Guest Column

June 22, 2014

U.S. lacking leadership

The “American dream” is a term that James Truslow Adams coined in his book “The American Epic” released in 1931. Adams defined the term as “that dream of a land in which life should be better and richer and fuller for everyone, with opportunity for each according to ability or achievement.”

In other words, the American Dream is the ability to obtain a better lot in life through hard work. The belief in that dream is what helped make America an optimistic country that faced challenges, solved problems, and overcame crises, a country where tomorrow can be better than today.

However, confidence in the American Dream appears to be slipping away.

A recent CNNMoney poll revealed that 59 percent of Americans believe that the American Dream is impossible for most Americans to achieve, up 5 percent from 2006.

Equally concerning is that the same poll revealed that 63 percent of Americans are concerned about the future. They think that their children will grow up to be worse off than their parents are.

A sad state of affairs for a nation that many once thought almost too proud and too optimistic.

I even read of a new term “Amero-pessimism” that is being used by both the left and right to describe an America that is going from bad to worse.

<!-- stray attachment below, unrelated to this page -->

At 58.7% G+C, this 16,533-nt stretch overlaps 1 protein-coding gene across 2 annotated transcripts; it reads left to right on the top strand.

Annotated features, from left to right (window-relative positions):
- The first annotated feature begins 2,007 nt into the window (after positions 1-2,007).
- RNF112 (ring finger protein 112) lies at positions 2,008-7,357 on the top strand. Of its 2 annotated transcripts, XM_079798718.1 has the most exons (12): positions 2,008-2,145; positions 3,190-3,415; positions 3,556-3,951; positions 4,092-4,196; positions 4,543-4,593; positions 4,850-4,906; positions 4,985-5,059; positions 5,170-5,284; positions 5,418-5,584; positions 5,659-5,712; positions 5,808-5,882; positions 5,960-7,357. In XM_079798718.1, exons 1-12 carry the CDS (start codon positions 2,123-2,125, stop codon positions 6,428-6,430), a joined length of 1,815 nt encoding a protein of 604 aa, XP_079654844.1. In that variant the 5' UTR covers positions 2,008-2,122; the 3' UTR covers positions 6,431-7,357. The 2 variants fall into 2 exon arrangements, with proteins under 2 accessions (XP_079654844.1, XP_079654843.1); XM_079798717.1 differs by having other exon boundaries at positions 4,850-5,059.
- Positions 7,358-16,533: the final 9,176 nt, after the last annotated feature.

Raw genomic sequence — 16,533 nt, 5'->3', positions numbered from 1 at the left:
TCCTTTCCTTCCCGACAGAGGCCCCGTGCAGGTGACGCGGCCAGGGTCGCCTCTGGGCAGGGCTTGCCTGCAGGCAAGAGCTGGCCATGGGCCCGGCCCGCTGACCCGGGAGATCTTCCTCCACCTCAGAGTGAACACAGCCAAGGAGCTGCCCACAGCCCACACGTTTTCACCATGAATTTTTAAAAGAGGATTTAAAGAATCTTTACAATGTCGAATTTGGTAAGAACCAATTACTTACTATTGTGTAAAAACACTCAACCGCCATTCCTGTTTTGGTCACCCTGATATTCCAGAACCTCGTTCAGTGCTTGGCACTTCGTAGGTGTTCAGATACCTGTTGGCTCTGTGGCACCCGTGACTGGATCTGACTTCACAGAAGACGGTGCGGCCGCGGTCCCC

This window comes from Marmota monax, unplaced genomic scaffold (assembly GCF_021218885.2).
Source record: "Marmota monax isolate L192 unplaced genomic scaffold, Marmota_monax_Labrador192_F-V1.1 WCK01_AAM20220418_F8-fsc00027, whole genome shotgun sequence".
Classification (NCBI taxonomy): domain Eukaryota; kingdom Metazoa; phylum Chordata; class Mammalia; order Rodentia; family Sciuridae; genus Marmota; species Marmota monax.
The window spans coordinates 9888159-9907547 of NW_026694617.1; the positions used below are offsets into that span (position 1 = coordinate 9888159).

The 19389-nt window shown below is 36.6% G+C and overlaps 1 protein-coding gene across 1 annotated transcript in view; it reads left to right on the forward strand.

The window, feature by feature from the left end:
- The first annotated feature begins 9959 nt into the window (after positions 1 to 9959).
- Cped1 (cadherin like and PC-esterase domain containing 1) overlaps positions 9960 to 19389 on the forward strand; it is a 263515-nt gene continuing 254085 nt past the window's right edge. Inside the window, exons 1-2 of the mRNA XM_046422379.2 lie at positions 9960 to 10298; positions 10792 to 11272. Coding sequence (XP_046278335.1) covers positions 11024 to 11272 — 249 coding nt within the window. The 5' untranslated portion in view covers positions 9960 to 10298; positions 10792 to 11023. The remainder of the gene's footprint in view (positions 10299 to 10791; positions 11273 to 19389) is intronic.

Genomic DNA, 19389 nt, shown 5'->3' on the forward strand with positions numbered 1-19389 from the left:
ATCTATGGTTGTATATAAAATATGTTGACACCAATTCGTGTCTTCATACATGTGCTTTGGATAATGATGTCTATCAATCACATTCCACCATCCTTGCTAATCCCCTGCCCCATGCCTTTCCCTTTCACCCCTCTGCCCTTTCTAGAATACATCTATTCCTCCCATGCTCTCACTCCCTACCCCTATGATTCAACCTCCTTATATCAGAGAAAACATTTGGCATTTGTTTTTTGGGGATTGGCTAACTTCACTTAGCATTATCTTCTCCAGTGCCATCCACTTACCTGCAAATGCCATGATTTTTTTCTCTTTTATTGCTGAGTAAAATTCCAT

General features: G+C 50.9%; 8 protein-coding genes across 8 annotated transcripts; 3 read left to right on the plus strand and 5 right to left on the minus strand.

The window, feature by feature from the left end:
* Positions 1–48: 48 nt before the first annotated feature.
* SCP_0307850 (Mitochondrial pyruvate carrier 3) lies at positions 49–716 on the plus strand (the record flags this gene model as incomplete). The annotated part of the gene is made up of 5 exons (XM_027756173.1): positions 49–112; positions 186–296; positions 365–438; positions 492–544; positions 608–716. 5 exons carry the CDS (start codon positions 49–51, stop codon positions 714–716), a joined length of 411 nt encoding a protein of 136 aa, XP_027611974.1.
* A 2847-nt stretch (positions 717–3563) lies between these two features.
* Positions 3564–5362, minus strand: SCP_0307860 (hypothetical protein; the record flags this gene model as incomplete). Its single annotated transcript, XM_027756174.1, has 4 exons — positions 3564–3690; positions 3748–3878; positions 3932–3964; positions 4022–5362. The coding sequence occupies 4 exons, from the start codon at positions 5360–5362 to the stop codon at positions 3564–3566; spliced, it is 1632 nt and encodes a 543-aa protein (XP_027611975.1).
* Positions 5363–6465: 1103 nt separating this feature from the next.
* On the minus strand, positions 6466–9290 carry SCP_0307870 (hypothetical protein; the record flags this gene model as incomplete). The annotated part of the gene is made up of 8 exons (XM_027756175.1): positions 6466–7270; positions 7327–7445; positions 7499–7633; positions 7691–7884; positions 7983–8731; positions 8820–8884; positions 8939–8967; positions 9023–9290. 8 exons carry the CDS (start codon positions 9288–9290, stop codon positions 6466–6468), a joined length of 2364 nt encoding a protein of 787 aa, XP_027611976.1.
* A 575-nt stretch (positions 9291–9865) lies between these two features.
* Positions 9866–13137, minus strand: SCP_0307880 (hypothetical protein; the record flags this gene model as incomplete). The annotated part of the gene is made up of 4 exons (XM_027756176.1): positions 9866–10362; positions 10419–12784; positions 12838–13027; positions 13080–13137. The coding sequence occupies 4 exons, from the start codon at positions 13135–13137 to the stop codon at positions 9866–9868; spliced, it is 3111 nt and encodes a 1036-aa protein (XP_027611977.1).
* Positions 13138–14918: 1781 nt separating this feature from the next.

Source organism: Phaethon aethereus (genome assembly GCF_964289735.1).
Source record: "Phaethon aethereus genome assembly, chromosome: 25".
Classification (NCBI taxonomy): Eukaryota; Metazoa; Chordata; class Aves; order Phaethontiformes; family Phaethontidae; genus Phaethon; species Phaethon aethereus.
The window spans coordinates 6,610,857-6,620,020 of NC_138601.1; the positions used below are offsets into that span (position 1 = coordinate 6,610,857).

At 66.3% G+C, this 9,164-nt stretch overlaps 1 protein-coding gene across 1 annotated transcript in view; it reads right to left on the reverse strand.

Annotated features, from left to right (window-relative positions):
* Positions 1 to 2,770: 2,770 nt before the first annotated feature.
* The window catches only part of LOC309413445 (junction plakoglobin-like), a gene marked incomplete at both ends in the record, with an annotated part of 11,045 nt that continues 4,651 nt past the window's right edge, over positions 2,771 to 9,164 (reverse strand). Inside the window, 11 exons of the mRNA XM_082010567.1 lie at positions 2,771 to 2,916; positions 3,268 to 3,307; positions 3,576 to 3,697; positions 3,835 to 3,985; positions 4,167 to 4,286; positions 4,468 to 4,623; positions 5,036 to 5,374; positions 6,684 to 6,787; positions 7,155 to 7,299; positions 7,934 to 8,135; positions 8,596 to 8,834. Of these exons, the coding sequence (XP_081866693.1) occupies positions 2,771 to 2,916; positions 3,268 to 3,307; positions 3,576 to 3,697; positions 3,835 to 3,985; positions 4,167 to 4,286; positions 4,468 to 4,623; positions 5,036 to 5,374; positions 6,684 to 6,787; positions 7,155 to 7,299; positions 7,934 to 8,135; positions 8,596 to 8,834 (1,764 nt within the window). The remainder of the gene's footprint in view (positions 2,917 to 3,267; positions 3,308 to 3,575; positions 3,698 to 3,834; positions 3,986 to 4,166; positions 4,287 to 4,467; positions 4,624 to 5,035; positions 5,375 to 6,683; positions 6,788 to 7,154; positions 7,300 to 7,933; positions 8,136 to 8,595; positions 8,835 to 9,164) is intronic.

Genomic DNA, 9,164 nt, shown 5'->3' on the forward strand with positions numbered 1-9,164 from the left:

I question, however, if what we’re seeing is really pessimism. I’m sorry, but I don’t see a country that is in a state of despair.

What I see is a country that’s frustrated, frustrated at almost every level.

We’re frustrated by an economy that can’t create jobs paying livable wages at a sustained pace to put hardworking people back to work. We’re frustrated by a dysfunctional federal government mired in gridlock and scandal. We’re frustrated that college students graduate saddled with more debt than they may ever be able to repay. We’re frustrated with a $17 trillion national debt. We’re frustrated with an economic recovery that has lasted longer and been slower than any since the Great Depression. We’re frustrated that our national infrastructure is crumbling. We’re frustrated by a war in Afghanistan that seems endless.

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